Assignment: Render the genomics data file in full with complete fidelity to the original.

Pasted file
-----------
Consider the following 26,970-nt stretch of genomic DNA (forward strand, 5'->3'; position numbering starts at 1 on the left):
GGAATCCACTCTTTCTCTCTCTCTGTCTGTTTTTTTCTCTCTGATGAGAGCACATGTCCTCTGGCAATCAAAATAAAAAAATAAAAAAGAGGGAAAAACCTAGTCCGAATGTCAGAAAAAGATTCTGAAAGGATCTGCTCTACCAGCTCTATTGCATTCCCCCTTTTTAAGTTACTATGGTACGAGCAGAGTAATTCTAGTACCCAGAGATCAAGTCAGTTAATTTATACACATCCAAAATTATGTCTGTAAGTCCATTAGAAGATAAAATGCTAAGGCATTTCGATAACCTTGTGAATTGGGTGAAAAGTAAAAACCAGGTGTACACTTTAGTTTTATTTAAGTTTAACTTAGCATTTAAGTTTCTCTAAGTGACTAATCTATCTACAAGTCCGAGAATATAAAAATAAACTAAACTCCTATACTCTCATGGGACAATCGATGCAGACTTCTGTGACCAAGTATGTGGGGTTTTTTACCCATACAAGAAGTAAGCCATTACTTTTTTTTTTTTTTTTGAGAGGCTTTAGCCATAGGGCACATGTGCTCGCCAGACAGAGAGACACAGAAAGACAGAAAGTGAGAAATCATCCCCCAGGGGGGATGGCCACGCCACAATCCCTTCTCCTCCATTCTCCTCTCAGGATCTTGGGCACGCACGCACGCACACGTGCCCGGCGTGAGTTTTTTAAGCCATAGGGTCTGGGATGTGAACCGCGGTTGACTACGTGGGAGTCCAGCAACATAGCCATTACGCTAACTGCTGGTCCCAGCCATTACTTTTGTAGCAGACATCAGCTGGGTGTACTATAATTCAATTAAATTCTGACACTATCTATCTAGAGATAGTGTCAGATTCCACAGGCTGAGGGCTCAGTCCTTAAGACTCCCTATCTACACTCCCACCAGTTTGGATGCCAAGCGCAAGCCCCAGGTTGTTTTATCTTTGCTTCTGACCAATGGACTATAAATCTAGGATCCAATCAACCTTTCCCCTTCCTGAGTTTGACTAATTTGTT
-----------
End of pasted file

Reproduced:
Consider the following 26,970-nt stretch of genomic DNA (forward strand, 5'->3'; position numbering starts at 1 on the left):
GGAATCCACTCTTTCTCTCTCTCTGTCTGTTTTTTTCTCTCTGATGAGAGCACATGTCCTCTGGCAATCAAAATAAAAAAATAAAAAAGAGGGAAAAACCTAGTCCGAATGTCAGAAAAAGATTCTGAAAGGATCTGCTCTACCAGCTCTATTGCATTCCCCCTTTTTAAGTTACTATGGTACGAGCAGAGTAATTCTAGTACCCAGAGATCAAGTCAGTTAATTTATACACATCCAAAATTATGTCTGTAAGTCCATTAGAAGATAAAATGCTAAGGCATTTCGATAACCTTGTGAATTGGGTGAAAAGTAAAAACCAGGTGTACACTTTAGTTTTATTTAAGTTTAACTTAGCATTTAAGTTTCTCTAAGTGACTAATCTATCTACAAGTCCGAGAATATAAAAATAAACTAAACTCCTATACTCTCATGGGACAATCGATGCAGACTTCTGTGACCAAGTATGTGGGGTTTTTTACCCATACAAGAAGTAAGCCATTACTTTTTTTTTTTTTTTTGAGAGGCTTTAGCCATAGGGCACATGTGCTCGCCAGACAGAGAGACACAGAAAGACAGAAAGTGAGAAATCATCCCCCAGGGGGGATGGCCACGCCACAATCCCTTCTCCTCCATTCTCCTCTCAGGATCTTGGGCACGCACGCACGCACACGTGCCCGGCGTGAGTTTTTTAAGCCATAGGGTCTGGGATGTGAACCGCGGTTGACTACGTGGGAGTCCAGCAACATAGCCATTACGCTAACTGCTGGTCCCAGCCATTACTTTTGTAGCAGACATCAGCTGGGTGTACTATAATTCAATTAAATTCTGACACTATCTATCTAGAGATAGTGTCAGATTCCACAGGCTGAGGGCTCAGTCCTTAAGACTCCCTATCTACACTCCCACCAGTTTGGATGCCAAGCGCAAGCCCCAGGTTGTTTTATCTTTGCTTCTGACCAATGGACTATAAATCTAGGATCCAATCAACCTTTCCCCTTCCTGAGTTTGACTAATTTGTT